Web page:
Once upon a time, colouring in with crayons was the domain of young children and no self-respecting adult would have dared to be seen doing the same - although as a parent, I secretly enjoyed ‘finishing off’ a picture one of my children had given up on and I could always blame them if I accidentally coloured over the edge, of course!
Oh how times have changed. Nowadays colouring is positively encouraged for people of all ages, and there is all manner of colouring books from psychedelic pop art through to scenic views of around the world for teens through to seniors – even the men are getting in on the act with tranquil harbour boats and wartime aircraft images to inspire a steady hand.
But what is particularly great is that it is being recognised as a form of mindfulness in its own right. The very act of repetitive colouring, the concentration needed to ensure the strokes are just the correct pressure, all in the same direction and inside the line help the brain to ‘switch off’ other thoughts in the same way as meditation does. It keeps negative feelings and images away and allows deep relaxation and steady breathing, giving a feeling of wellbeing and calm.
Another positive benefit is that it doesn’t require technology and therefore you are in control of the speed, colour choice and design. You can stop and start as you wish and there is no pesky internet ‘drop out’ to interfere with your progress. This also means it is a far more eco-friendly way to spend your spare time than playing internet games, which uses electricity and involves a great deal of plastic and air miles for the device to be obtained in the first place.
This hobby can also be transported easily and can be enjoyed at home, but also in the garden, while waiting for an appointment or waiting for the bus. It is also relatively inexpensive as the books often have a number of assorted images and the colouring pencils can be obtained almost everywhere. Better quality colouring pencils can be bought of course, watercolour pencils have a deeper pigment and take less pressure and have the added joy of being able to blend into each other, but these aren’t necessary for the same tranquil experience.
Care homes have for some time recognised that colouring can be a simple but enjoyable activity and is ideal for those living with dementia and these days special books are made especially for people who need simpler images. These are adult-friendly images with simple outlines to follow and often depict scenes or images of the past i.e. fashions and vehicles.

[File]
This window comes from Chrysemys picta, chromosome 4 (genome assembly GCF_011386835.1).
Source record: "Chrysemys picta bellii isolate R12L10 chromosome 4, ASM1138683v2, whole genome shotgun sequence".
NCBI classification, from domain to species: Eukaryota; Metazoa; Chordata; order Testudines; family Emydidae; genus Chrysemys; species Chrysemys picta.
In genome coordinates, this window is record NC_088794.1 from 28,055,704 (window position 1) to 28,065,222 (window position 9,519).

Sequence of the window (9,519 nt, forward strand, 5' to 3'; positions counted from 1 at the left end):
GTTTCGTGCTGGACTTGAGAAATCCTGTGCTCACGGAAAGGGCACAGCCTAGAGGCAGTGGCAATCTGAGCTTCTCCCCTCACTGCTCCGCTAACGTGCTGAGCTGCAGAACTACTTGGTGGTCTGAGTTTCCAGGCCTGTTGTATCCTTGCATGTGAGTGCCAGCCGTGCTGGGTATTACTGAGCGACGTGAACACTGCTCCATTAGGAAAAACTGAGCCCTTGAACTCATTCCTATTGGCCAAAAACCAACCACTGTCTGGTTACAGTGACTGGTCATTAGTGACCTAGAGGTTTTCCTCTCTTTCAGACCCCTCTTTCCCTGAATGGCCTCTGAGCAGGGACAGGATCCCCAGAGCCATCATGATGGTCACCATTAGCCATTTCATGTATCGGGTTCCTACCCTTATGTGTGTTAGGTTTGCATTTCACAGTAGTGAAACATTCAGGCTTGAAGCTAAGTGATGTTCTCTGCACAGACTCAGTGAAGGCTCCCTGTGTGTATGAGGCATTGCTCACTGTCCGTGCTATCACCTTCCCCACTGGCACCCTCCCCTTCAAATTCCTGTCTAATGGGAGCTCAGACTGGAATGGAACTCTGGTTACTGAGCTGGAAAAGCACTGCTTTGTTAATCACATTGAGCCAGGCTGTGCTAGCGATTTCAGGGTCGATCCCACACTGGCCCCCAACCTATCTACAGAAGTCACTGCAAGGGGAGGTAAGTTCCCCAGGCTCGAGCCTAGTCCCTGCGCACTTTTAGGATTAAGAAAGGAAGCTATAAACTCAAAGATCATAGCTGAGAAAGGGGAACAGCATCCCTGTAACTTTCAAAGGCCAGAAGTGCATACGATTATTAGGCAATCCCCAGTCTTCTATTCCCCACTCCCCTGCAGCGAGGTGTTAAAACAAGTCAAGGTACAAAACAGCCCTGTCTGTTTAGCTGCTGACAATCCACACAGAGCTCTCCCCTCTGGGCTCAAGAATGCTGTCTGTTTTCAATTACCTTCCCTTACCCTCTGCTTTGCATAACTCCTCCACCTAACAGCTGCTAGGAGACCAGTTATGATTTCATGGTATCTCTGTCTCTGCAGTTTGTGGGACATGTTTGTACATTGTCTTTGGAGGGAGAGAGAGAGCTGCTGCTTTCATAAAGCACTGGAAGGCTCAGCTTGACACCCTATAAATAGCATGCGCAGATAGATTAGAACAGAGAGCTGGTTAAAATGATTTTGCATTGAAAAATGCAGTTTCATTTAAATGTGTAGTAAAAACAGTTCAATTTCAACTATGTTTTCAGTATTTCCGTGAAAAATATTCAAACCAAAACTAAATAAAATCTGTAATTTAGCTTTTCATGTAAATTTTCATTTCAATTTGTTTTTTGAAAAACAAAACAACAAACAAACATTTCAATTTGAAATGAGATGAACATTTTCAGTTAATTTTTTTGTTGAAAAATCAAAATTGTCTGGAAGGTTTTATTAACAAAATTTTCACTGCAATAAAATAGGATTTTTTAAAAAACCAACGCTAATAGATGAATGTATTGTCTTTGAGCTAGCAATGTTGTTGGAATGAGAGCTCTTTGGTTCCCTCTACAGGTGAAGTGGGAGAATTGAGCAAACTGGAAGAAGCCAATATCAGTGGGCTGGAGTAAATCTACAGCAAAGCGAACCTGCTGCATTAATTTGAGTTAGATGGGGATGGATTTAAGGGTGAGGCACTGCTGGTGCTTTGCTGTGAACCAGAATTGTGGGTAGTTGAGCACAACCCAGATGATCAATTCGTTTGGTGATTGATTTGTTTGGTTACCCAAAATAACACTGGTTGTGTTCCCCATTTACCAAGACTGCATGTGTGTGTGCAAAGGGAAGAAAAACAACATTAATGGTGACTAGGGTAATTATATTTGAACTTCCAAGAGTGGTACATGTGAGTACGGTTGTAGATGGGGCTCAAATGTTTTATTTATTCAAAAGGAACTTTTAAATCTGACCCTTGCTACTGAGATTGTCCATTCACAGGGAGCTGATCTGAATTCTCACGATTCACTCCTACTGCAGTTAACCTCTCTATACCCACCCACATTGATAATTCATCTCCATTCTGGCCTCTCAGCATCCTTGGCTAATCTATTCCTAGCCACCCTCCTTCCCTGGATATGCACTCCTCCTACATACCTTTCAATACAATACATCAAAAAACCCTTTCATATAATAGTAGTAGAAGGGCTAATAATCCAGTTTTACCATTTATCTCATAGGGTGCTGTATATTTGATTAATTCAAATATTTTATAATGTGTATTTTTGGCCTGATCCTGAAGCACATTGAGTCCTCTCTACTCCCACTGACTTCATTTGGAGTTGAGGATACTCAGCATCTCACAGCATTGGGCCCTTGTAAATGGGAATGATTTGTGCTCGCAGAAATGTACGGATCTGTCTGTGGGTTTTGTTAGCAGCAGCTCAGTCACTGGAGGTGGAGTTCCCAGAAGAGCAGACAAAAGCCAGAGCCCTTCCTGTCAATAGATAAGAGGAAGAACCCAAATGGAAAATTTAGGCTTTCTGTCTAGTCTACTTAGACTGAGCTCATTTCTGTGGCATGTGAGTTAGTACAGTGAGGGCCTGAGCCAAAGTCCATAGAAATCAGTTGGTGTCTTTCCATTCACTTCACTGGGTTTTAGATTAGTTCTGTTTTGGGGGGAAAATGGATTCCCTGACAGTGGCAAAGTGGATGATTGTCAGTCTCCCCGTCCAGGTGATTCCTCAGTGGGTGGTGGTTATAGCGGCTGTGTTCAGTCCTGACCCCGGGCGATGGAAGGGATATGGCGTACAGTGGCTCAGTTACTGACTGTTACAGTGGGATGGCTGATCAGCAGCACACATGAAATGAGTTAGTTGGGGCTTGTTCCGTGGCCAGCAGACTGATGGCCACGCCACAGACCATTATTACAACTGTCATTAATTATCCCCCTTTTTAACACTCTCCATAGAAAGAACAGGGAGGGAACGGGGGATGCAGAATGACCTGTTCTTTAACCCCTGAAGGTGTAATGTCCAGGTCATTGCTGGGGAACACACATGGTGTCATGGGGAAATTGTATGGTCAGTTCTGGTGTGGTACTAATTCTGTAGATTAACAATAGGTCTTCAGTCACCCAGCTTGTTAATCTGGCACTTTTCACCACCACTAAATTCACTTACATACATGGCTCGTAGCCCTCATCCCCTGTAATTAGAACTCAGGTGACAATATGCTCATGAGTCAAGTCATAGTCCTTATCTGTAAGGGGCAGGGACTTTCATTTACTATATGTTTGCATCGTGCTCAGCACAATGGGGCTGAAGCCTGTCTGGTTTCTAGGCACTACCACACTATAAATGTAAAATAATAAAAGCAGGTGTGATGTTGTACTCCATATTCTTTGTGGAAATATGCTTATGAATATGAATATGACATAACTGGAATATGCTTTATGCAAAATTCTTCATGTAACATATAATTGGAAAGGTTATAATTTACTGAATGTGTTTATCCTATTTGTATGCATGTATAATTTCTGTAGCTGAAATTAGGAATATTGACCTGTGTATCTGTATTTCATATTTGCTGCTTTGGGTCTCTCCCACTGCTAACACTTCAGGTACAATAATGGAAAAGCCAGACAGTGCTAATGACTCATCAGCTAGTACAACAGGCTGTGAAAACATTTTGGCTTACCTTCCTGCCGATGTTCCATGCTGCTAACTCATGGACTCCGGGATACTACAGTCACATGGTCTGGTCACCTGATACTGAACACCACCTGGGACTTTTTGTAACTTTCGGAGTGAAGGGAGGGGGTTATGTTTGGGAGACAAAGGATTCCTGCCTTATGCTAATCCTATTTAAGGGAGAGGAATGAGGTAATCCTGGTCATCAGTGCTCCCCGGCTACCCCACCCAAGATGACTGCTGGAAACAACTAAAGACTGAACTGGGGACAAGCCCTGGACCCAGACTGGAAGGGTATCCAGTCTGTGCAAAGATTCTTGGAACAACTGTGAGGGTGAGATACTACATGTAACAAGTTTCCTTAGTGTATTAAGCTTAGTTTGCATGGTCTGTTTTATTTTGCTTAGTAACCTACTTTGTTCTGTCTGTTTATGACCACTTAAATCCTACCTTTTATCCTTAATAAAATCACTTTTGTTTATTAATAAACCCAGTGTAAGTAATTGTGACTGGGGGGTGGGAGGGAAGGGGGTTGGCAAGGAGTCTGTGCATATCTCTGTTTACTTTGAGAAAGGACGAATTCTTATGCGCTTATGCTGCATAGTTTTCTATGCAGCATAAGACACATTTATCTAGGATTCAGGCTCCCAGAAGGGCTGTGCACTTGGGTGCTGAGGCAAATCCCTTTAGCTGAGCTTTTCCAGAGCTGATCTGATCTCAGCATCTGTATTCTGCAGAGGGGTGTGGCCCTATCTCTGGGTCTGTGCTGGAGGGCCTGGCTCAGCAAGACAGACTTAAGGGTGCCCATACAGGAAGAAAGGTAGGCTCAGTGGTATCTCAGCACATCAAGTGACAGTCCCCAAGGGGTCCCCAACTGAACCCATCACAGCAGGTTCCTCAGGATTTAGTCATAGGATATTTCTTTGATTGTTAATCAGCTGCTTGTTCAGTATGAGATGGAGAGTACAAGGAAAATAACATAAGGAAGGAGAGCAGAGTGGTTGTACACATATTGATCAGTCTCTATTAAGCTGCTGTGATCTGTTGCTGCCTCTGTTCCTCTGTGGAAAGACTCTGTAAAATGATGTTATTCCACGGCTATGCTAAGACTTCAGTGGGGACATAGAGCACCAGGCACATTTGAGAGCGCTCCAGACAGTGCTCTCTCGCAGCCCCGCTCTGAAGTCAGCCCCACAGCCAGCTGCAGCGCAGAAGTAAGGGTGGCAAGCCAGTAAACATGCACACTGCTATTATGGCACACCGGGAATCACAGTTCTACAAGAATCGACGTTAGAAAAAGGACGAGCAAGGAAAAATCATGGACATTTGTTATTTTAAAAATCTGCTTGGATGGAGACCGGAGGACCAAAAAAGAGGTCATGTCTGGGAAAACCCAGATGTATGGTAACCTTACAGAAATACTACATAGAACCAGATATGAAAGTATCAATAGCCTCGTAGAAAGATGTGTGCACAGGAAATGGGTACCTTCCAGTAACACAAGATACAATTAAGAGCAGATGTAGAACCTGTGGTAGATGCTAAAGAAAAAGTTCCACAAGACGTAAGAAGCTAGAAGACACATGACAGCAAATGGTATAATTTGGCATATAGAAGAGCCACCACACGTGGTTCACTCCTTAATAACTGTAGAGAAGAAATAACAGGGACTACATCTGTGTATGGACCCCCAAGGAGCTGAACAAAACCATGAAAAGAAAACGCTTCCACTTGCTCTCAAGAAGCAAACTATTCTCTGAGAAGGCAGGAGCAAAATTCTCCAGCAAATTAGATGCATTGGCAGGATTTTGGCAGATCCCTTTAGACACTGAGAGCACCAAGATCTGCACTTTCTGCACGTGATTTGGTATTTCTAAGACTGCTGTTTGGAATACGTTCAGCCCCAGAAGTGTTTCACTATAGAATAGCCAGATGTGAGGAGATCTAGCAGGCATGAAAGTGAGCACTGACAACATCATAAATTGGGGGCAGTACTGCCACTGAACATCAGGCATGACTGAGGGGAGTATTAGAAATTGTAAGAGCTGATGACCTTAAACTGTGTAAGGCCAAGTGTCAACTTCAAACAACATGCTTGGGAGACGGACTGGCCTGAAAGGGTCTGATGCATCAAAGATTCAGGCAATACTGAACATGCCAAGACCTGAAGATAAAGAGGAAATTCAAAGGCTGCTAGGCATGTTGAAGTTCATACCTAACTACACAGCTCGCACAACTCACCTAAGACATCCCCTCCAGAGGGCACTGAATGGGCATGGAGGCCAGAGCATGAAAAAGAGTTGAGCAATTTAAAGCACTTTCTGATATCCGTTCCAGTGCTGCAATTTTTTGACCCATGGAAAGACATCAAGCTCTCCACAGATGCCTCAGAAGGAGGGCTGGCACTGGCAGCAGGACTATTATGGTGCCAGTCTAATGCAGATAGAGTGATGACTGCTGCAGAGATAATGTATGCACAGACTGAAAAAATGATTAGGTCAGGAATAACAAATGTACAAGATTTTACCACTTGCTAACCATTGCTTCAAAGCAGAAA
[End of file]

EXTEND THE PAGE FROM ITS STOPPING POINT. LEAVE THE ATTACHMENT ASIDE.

Care homes are by their very nature, a hive of activity with staff going about their duties in and around the home so it can be difficult to find a quiet area to quieten the mind whilst colouring, so try to arrange a time of day when activity will be less – possibly after lunch? If there are unavoidable background noises going on, try to play some relaxing music that the ear will tune into rather than voices talking or telephones ringing. It is surprising how the ear will focus into music and shut out unwanted noise when relaxed and this, along with the action of colouring should enable the experience to still be meditative.
An image can lend itself to more than just colouring it in, if given an outline of a person for instance, one participant may ‘dress’ the image in fashionable clothes or a bridal gown. Others might turn it into a clown or fantasy figure. Either way this can lead to extended discussion about their choices with maybe add to the activity by creating a collage filled with fashion from the past or wedding images.
Other extended activities could use tactile mediums such as paper mosaics to fill in the space or coloured rice/pulses or pasta – this works particularly well with simple geometric outlines such as stars or circles. Extra text can be added in the form of inspirational quotes or lines from poems to personalise a piece of artwork. The finished pieces do not have to be hung or displayed afterwards as this can create pressure on the participant to make something that looks ‘good’. The emphasis should always be on the creative process itself and the enjoyment that one gets out of it. Of course if they are happy to display their work it can encourage others to have a go too.
Pre-drawn images are a ‘safe’ way to create a piece of art. As time passes, some may wish to explore their own creativity and make their own using similar or different mediums. Try to have blank paper and a selection of other mediums available (paint, charcoal, marker pens, pastel sticks, fabric) with no pre-requisite to either finish or use any kind of style in their artwork.
If space allows, you may try eventually to encourage a group piece of artwork that can be worked on by several people who each adds their own unique style to the creation. There may not be any ‘design’ but just a random piece that will evolve by friendly collaboration and a shared love of creativity. As they work, they may talk about how art helps them and what they enjoy doing. The artwork then becomes almost secondary to the shared community experience and bonding that happens.